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New Koch: Rebranding the Koch Brothers

Jane Mayer, New Koch: Rebranding the Koch Brothers. The New Yorker, 25 January 2016. “The billionaire brothers are championing criminal-justice reform. Has their formula changed?… On the night of November 2nd [2015], well-dressed Wichita residents formed a line that snaked through the lobby of the city’s convention center. They all held tickets to the Wichita Metro Chamber of Commerce’s annual gala, which had drawn thirty-five hundred people. The evening’s featured speaker, Charles Koch, had lived in town almost all of his eighty years, but few locals—even prominent ones—had ever laid eyes on him. Charles, along with his brother David, owns virtually all of the energy-and-chemical conglomerate Koch Industries, which is based in Wichita and has annual revenues of a hundred and fifteen billion dollars. Charles’s secretive manner, right-wing views, and concerted campaign to exert political influence by spending his fortune have made him an object of fascination, especially in his home town. “You never see him,” one local newsman whispered.”

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The Lawyer Who Became DuPont’s Worst Nightmare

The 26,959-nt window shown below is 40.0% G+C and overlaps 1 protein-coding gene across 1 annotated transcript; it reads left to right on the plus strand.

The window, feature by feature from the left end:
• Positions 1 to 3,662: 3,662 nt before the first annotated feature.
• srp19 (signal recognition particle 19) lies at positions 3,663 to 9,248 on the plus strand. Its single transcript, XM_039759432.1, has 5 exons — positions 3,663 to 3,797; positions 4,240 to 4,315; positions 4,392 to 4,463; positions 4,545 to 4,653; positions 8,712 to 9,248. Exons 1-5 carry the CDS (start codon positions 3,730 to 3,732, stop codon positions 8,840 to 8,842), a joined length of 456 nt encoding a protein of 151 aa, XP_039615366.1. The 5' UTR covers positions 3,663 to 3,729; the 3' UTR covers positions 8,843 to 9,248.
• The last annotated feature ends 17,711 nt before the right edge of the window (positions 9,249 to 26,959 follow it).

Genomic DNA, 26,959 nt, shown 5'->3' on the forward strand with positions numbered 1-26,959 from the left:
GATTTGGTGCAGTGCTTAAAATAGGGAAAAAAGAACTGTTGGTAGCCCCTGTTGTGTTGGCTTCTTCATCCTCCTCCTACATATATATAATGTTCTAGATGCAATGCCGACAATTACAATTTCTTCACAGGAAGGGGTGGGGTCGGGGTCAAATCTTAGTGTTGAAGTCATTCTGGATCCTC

Nathaniel Rich, The Lawyer Who Became DuPont’s Worst Nightmare. The New York Times Magazine, 6 January 2016. “Rob Bilott was a corporate defense attorney for eight years. Then he took on an environmental suit that would upend his entire career–and expose a brazen, decades-long history of chemical pollution.”

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Exxon’s Oil Industry Peers Knew About Climate Dangers in the 1970s, Too

Neela Banerjee, Exxon’s Oil Industry Peers Knew About Climate Dangers in the 1970s, Too. InsideClimate News, 22 December 2015. “The American Petroleum Institute together with the nation’s largest oil companies ran a task force to monitor and share climate research between 1979 and 1983, indicating that the oil industry, not just Exxon alone, was aware of its possible impact on the world’s climate far earlier than previously known.”

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Not So Securus: Massive Hack of 70 Million Prisoner Phone Calls Indicates Violations of Attorney-Client Privilege

Jordan Smith and Micah Lee, Not So Securus: Massive Hack of 70 Million Prisoner Phone Calls Indicates Violations of Attorney-Client Privilege. The Intercept, 11 November 2015. “An enormous cache of phone records obtained by The Intercept reveals a major breach of security at Securus Technologies, a leading provider of phone services inside the nation’s prisons and jails. The materials — leaked via SecureDrop by an anonymous hacker who believes that Securus is violating the constitutional rights of inmates — comprise over 70 million records of phone calls, placed by prisoners to at least 37 states, in addition to links to downloadable recordings of the calls. The calls span a nearly two-and-a-half year period, beginning in December 2011 and ending in the spring of 2014.”

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Lives on the Line: The Human Cost of Cheap Chicken